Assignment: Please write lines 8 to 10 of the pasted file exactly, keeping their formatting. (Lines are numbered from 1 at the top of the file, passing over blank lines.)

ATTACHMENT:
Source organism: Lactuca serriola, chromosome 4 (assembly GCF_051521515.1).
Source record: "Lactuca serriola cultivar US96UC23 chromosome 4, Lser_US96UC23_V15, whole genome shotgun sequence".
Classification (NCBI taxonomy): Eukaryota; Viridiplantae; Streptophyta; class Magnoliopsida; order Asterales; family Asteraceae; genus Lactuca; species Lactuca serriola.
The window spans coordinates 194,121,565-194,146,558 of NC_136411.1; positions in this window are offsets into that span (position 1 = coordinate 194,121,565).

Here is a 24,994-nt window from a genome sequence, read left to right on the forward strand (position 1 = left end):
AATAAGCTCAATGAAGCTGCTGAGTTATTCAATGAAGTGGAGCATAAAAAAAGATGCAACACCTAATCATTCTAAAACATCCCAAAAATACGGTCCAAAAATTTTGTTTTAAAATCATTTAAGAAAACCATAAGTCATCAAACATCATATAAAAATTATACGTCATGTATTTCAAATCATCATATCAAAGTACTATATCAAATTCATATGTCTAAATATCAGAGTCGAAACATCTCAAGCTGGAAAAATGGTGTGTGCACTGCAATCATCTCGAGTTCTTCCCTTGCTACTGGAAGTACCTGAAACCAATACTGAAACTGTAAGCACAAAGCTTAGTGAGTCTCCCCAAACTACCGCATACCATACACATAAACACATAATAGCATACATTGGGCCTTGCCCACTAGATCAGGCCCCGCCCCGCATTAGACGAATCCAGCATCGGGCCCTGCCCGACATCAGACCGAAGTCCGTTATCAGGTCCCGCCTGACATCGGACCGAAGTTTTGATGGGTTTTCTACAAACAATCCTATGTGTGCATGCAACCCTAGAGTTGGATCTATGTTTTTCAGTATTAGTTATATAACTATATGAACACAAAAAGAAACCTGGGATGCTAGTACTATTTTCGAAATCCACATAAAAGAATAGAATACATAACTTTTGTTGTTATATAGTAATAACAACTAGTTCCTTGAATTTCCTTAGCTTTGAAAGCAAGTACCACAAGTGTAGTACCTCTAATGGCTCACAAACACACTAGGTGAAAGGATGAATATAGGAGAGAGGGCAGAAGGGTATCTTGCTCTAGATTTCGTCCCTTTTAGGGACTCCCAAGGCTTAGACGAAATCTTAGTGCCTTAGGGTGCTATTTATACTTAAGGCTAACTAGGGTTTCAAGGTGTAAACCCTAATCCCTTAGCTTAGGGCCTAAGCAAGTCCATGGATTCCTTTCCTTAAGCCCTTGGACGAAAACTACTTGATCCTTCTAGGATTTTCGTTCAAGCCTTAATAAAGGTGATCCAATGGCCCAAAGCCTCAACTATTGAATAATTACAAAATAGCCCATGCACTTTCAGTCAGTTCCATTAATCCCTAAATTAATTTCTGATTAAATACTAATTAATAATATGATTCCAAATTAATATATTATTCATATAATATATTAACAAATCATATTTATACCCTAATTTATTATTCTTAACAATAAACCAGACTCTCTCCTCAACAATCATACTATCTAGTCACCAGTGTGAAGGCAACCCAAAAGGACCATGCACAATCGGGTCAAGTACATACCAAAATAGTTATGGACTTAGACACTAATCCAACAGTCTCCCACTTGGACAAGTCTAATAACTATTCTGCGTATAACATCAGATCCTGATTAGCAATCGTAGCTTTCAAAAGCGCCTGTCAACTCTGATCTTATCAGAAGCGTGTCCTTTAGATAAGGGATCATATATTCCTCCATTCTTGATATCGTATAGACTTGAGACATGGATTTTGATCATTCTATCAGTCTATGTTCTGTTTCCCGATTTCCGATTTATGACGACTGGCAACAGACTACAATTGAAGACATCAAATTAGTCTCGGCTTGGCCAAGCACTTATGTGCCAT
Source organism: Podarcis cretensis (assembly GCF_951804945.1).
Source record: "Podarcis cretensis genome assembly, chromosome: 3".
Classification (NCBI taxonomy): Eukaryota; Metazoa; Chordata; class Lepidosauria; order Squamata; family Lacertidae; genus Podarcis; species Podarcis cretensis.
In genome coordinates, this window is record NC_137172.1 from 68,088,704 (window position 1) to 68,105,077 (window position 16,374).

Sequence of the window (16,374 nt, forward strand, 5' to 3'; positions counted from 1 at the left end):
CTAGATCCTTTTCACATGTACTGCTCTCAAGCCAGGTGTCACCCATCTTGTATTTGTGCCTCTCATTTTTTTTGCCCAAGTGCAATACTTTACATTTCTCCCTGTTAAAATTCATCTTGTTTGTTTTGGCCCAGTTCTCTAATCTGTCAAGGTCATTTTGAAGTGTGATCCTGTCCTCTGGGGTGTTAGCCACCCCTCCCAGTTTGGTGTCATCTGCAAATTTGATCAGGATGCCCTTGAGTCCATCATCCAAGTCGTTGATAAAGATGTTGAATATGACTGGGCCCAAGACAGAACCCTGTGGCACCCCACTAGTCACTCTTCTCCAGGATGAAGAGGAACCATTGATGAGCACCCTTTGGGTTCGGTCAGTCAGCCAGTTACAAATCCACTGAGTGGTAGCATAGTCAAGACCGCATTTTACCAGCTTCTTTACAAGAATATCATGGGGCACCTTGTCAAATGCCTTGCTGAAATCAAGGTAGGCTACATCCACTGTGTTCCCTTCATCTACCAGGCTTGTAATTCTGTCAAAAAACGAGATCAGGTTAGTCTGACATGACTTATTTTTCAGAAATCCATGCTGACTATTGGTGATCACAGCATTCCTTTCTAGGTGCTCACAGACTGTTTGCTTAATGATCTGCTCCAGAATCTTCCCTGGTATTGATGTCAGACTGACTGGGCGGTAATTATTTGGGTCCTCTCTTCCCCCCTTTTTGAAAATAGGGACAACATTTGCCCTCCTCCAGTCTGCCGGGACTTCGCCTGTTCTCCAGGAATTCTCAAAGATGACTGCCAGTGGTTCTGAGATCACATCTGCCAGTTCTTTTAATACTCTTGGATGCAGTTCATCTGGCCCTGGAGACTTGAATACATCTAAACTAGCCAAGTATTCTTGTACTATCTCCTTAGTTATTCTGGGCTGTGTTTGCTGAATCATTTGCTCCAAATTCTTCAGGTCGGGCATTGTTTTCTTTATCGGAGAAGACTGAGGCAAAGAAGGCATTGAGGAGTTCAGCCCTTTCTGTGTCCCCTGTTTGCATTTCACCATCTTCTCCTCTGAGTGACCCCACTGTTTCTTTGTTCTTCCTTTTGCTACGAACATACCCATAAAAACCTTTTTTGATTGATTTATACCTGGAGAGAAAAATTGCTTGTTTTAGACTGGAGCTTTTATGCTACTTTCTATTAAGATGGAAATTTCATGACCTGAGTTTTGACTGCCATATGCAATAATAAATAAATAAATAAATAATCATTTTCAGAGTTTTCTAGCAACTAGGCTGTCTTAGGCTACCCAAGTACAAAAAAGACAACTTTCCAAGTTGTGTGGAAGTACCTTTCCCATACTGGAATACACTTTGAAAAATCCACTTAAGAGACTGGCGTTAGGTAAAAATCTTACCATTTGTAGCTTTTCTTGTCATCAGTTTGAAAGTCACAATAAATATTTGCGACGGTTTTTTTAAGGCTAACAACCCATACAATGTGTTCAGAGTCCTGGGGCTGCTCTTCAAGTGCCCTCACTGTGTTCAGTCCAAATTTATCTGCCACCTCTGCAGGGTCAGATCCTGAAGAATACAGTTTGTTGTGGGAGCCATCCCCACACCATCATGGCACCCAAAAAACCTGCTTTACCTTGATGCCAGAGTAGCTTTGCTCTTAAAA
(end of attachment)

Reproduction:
Source record: "Podarcis cretensis genome assembly, chromosome: 3".
Classification (NCBI taxonomy): Eukaryota; Metazoa; Chordata; class Lepidosauria; order Squamata; family Lacertidae; genus Podarcis; species Podarcis cretensis.
In genome coordinates, this window is record NC_137172.1 from 68,088,704 (window position 1) to 68,105,077 (window position 16,374).